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One Way to Avoid Broken Toilet Phone Calls at 2am

by Tom Sylvester on February 17, 2014 · 14 comments

Avoid Broken Toilet Calls

Have you ever heard this one?

“Yeah, I’d love to invest in real estate, but I don’t want to get called to fix a toilet at 2 AM.”

I’m sure you have.  I hear it every week, but it has not stopped myself and many others from investing.

Real Estate is a Business

One of the biggest issues that new investors face is self-imposed… they treat their real estate investing like a hobby and not like a business.  You see, a business takes work.  A hobby is just something you do on the side for fun.  You can increase the chance of being successful (and reduce stress) by putting time into your business to truly understand it and make smart decisions.

SWOT Analysis

This is the #1 strategy I use when doing business planning.  SWOT stands for Strengths, Weaknesses, Opportunities and Threats.  It is a strategy that I learned in grad school and use all the time throughout my various business ventures.  Typically it is used by business consultants who charge you a lot of money, but today I’d like to show you how you can use this technique to elevate your business.

I like to think of SWOT analysis as a pros/cons list on steroids for professionals.  It is used by taking a scenario and asking the following questions:

  • Strengths - Things your business or the scenario does well that provide an advantage
  • Weaknesses - Things your business or scenario do not do well that provide a disadvantage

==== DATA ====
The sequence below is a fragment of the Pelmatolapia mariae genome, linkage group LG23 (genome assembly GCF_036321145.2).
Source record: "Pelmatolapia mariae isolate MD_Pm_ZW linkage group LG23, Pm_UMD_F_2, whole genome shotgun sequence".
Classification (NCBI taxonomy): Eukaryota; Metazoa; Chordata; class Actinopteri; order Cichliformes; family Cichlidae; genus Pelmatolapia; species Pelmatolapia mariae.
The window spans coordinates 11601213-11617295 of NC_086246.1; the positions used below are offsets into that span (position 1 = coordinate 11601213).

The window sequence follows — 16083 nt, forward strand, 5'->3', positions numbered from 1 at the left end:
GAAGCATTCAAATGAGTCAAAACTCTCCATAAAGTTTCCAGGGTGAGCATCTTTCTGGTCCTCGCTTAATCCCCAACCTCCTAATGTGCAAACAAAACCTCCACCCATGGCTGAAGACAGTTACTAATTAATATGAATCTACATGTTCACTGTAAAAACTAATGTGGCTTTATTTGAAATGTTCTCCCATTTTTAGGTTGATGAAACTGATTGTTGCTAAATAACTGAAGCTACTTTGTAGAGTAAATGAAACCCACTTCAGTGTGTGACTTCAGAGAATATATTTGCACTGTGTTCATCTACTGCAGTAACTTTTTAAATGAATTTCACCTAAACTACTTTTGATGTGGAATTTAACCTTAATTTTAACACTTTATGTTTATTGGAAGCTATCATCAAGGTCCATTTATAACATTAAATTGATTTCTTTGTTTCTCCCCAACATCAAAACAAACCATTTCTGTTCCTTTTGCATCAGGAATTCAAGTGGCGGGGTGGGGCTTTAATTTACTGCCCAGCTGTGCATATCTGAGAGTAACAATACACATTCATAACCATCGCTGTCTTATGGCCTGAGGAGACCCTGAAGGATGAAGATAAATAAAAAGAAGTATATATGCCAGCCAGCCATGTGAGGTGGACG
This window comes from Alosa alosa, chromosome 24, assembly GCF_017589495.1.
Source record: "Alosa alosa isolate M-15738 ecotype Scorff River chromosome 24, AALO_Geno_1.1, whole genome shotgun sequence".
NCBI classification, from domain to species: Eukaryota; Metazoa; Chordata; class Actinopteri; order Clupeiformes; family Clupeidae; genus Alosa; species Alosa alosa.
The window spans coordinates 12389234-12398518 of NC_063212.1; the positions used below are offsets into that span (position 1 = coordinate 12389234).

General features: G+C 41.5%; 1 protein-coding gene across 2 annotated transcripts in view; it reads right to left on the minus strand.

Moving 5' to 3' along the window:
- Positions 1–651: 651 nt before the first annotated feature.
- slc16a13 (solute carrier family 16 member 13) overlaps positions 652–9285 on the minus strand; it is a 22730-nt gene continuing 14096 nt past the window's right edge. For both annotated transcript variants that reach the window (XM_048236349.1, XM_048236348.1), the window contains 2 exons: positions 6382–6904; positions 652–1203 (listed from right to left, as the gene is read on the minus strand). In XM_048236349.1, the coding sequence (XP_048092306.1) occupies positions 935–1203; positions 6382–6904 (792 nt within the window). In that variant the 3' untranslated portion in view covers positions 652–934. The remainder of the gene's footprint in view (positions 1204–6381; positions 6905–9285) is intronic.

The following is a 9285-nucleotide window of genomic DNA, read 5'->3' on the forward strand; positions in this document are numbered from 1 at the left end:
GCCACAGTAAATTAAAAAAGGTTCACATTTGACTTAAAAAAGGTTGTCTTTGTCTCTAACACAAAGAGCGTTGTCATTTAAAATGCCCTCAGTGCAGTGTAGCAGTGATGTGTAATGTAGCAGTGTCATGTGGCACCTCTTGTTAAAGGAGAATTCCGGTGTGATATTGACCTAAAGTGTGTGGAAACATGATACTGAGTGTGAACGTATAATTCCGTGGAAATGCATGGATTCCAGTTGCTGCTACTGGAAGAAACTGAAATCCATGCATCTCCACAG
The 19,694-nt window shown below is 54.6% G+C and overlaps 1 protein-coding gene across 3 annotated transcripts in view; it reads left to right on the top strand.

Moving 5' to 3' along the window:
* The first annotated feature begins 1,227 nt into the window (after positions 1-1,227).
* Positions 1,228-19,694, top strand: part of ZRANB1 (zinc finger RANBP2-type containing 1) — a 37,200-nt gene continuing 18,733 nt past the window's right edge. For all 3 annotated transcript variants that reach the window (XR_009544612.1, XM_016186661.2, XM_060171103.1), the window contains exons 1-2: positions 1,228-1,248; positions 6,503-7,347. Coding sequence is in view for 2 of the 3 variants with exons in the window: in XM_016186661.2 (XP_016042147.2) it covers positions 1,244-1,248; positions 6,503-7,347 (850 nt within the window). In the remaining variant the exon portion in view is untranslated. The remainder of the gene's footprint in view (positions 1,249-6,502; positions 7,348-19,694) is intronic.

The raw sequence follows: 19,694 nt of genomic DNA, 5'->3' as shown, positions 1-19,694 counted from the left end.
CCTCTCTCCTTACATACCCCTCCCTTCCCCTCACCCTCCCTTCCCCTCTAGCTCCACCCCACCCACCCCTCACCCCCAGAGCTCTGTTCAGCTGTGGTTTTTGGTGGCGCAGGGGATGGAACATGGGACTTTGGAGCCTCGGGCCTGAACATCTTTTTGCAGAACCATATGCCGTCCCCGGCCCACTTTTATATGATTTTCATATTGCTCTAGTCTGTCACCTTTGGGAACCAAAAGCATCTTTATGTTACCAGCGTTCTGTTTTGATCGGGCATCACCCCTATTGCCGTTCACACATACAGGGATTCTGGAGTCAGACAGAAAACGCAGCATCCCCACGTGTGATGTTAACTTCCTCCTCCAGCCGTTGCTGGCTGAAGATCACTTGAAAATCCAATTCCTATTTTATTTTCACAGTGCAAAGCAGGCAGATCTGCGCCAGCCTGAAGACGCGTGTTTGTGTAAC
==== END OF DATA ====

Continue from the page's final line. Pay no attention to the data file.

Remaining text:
• Opportunities - Things that your business or scenario could exploit to benefit from
  • Threats - Things that could cause issues with your business or scenario

I like to use a table like the one below to help do the analysis.  Strengths and Weaknesses are things that are internal to your business, while Opportunities and Threats are external to your business.

So you can typically control and change things that are internal to your business (Strengths & Weaknesses), while you can only exploit or mitigate the impact of things external to your business (Opportunities and Threats).







Once you go through this exercise, you will have a good idea of the landscape, but you are not done.

Take Action

The previous step was great, but it does not add much value without action.  Now that you understand a view of your business from various perspectives, you need to make some decisions and take action.

For example, does you business have a strength that you could exploit, such as being able to borrow money at a low rate?  Does it have a weakness, like lots of manual processes that require you to get them done?  Is there an opportunity that can benefit your business, such as being endorsed by previous tenants to fill vacant units quicker?  Or do you have threats, such as your investing area experiencing a declining population?

For each item on the list, I then like to take a look and determine the next action.  In some cases an action is not needed, so I just enter N/A.  In other cases there is an action that needs to be taken, so I make note of it.  After I get through each item, I collect my actions and use them as part of my goal planning process.

This ensures that the actions I take are correlated directly to my business and help drive towards my goals.  You can do the same, without paying a lot of money for a consultant.

Back to Toilets